The one part of new motherhood that’s most likely to trigger postnatal depression
One in ten women experience depression within a year of giving birth.
Becoming a mother is probably the biggest life change a woman can experience. With your life no longer being about you but rather keeping a small human alive, the sleepless nights, dramatic changes to your body and fluctuating hormones, it’s unsurprising that postnatal depression is a common repercussion of new motherhood.
It’s so common, in fact, the NHS estimates 1 in every 10 women will experience postpartum depression within a year of giving birth. And research carried out by The Priory has identified one key part of motherhood that’s most likely to trigger it: breastfeeding.
Priory consultant psychiatrist, Dr Kathryn Hollins, who specialises in parent and child mental health, thinks the issue most likely arises thanks to a lack of immediate help and support when it comes to breastfeeding.
“I am convinced that many mums would be breastfeeding their babies happily and for longer if early help from professionals and experienced mothers was available at the exact moments when mums are faced with a screaming, hungry baby who hasn’t quite worked out how to ‘latch on’,” she said.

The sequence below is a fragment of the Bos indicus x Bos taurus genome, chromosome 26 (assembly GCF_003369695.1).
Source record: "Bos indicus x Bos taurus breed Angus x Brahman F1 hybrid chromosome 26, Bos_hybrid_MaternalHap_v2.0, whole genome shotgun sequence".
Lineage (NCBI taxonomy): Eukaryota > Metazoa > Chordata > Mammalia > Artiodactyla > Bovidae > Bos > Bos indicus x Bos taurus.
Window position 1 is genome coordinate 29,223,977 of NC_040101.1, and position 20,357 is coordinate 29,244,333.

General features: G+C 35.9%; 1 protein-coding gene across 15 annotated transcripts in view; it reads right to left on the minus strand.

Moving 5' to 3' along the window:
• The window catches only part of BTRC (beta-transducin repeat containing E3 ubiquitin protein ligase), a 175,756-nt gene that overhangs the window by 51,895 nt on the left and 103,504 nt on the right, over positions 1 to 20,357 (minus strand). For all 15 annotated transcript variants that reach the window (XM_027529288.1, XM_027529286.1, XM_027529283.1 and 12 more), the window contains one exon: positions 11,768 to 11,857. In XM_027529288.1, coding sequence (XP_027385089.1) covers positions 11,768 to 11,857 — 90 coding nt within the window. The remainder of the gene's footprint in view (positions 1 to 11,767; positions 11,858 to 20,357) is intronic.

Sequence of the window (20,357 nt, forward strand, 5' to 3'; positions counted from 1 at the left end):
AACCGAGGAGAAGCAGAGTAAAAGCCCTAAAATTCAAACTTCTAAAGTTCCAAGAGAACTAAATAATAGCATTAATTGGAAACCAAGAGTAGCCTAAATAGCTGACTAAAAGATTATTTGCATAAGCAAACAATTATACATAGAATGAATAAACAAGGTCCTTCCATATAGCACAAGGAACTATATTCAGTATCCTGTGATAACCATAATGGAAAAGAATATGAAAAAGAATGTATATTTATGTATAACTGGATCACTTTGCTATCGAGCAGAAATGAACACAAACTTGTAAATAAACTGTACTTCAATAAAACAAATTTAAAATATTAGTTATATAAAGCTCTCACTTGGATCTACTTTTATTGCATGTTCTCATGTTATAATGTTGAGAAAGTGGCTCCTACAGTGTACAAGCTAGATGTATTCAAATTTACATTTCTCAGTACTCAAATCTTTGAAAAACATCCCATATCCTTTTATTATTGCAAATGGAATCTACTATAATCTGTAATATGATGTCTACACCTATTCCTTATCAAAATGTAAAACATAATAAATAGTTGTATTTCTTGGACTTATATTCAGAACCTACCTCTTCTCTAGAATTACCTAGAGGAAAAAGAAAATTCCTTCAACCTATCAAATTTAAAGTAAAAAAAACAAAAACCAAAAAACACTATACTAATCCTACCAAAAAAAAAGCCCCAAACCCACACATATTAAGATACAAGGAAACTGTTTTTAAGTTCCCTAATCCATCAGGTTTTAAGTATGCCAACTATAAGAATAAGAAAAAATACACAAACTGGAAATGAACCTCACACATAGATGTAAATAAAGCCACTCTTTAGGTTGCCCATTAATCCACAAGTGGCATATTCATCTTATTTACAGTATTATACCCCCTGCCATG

“Practical help and emotional support is needed now. In the UK this doesn’t usually happen. We set mums up to ‘fail’,” Dr Hollins added. This feeling of failure in turn acts as a trigger for depression.
A recent study published in the Journal of Maternal and Child Health also found a correlation with problems breastfeeding and postnatal depression. That research revealed those who planned to breastfeed but had not managed it were 2.5 times more likely to develop postnatal depression compared to those who hadn’t planned on breastfeeding in the first place.
According to Dr Hollins, there are a multitude of reasons women struggle with breastfeeding. It can symbolise a loss of independence; it can feel draining; it can cause an emotional rollercoaster of highs when everything’s going well and lows when things don’t go according to plan; and there is still a lot of taboo surrounding breastfeeding in public places, which can make it a continuously uncomfortable experience for some women.
While it’s easier said than done, it’s important to remember not to punish yourself if breastfeeding doesn’t work out for you in the way you had hoped. Everyone’s body is different, and everyone’s baby is different, but adding excess pressure to ‘get it right’ won’t help your mental health at a time when you’re already more vulnerable.
NHS signs of postnatal depression include:
- a persistent feeling of sadness and low mood
- lack of enjoyment and loss of interest in the wider world
- lack of energy and feeling tired all the time
- trouble sleeping at night and feeling sleepy during the day
- difficulty bonding with your baby
- withdrawing from contact with other people
- problems concentrating and making decisions
- frightening thoughts – for example, about hurting your baby.